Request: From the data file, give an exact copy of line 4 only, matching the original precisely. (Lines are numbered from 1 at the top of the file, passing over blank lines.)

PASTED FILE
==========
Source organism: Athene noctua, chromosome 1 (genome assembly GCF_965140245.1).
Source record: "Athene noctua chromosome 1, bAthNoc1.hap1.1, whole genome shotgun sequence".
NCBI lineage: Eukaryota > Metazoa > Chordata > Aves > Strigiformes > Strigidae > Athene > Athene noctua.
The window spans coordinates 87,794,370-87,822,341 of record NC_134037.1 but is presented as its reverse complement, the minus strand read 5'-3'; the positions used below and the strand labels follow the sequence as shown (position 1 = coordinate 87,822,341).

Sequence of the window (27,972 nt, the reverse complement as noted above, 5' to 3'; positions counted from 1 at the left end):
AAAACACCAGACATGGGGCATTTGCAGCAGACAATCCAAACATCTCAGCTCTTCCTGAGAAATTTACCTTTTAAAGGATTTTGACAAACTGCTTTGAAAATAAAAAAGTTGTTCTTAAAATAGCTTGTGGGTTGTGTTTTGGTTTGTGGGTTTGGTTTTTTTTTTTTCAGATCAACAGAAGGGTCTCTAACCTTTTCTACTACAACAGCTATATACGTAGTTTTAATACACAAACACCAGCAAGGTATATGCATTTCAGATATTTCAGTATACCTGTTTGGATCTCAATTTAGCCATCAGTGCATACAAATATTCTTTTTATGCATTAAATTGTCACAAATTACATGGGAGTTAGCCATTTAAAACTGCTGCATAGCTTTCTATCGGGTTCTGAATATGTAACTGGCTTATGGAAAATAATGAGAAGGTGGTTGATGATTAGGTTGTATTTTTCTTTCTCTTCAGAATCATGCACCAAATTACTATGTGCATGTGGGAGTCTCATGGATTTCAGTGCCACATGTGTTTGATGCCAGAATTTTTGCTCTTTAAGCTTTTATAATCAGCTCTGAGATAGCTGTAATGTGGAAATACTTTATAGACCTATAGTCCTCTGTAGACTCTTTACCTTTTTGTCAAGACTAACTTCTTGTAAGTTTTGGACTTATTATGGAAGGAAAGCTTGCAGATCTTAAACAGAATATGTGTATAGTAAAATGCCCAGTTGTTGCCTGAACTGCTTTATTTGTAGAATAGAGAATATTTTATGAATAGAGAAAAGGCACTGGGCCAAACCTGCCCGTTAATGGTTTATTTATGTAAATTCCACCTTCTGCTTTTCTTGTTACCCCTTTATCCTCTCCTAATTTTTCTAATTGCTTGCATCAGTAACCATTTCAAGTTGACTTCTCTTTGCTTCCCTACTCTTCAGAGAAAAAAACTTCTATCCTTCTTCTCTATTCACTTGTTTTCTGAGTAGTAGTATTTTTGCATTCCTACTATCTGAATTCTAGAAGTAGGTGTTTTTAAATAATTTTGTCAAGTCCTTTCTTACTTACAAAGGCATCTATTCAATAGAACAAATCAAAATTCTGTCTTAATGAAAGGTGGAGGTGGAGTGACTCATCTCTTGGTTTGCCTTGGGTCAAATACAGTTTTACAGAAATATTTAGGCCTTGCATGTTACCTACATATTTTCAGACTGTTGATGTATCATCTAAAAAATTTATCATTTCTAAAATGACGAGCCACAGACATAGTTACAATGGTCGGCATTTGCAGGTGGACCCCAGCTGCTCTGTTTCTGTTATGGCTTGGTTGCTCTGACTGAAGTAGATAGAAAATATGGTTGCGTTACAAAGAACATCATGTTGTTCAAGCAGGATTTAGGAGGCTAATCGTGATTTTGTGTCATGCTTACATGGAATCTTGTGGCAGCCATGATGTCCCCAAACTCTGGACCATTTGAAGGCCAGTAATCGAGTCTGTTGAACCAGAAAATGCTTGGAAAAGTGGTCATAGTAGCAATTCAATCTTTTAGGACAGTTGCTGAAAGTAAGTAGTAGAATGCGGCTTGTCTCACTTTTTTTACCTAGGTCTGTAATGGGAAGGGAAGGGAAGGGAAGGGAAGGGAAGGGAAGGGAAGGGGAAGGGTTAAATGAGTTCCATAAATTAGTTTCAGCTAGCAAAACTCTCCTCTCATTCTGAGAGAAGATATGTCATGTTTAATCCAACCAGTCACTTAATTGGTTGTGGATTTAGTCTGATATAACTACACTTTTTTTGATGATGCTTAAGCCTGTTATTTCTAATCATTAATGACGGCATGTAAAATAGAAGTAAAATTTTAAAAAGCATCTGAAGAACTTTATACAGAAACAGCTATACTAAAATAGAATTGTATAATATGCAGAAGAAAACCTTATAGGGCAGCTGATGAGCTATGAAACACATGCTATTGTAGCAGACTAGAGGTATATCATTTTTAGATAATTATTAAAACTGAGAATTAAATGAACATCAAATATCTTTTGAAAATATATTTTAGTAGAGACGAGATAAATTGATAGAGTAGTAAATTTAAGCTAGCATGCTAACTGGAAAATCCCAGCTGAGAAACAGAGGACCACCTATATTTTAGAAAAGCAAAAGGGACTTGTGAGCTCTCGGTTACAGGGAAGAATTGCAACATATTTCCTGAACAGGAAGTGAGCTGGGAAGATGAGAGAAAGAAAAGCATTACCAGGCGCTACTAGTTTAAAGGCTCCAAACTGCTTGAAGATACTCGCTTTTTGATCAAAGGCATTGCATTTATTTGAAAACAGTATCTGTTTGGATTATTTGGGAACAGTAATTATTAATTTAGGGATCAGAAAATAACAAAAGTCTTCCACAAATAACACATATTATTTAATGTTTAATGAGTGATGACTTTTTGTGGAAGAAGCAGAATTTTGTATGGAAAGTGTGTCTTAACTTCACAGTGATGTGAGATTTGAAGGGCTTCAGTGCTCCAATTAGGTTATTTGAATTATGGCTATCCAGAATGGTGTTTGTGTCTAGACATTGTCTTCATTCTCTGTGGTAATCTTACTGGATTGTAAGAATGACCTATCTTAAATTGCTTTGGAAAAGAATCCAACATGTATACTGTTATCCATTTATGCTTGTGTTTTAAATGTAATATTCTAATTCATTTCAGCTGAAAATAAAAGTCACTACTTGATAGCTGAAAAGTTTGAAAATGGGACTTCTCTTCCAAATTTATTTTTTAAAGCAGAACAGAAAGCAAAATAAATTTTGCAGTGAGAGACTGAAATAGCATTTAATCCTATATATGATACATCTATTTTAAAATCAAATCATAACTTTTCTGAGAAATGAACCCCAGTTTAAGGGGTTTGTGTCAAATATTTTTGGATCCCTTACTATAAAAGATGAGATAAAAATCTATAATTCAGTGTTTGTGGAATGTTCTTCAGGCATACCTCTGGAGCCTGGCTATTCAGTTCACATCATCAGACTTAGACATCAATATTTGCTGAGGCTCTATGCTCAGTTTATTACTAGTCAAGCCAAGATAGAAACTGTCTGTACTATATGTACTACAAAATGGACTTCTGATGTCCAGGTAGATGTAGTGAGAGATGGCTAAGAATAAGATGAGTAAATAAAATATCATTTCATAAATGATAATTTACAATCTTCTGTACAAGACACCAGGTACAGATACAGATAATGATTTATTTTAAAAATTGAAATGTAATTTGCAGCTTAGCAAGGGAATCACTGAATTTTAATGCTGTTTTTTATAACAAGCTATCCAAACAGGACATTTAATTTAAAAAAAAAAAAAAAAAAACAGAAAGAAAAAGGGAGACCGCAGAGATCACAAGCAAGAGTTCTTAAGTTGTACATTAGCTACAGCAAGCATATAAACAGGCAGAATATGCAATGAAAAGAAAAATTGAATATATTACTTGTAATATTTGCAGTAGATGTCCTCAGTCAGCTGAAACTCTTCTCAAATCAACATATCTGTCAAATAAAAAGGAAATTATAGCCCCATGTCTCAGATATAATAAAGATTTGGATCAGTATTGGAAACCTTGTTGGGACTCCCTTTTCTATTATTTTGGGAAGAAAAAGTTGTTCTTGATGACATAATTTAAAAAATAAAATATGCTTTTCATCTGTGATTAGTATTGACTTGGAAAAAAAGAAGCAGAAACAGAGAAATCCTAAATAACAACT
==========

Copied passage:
The window spans coordinates 87,794,370-87,822,341 of record NC_134037.1 but is presented as its reverse complement, the minus strand read 5'-3'; the positions used below and the strand labels follow the sequence as shown (position 1 = coordinate 87,822,341).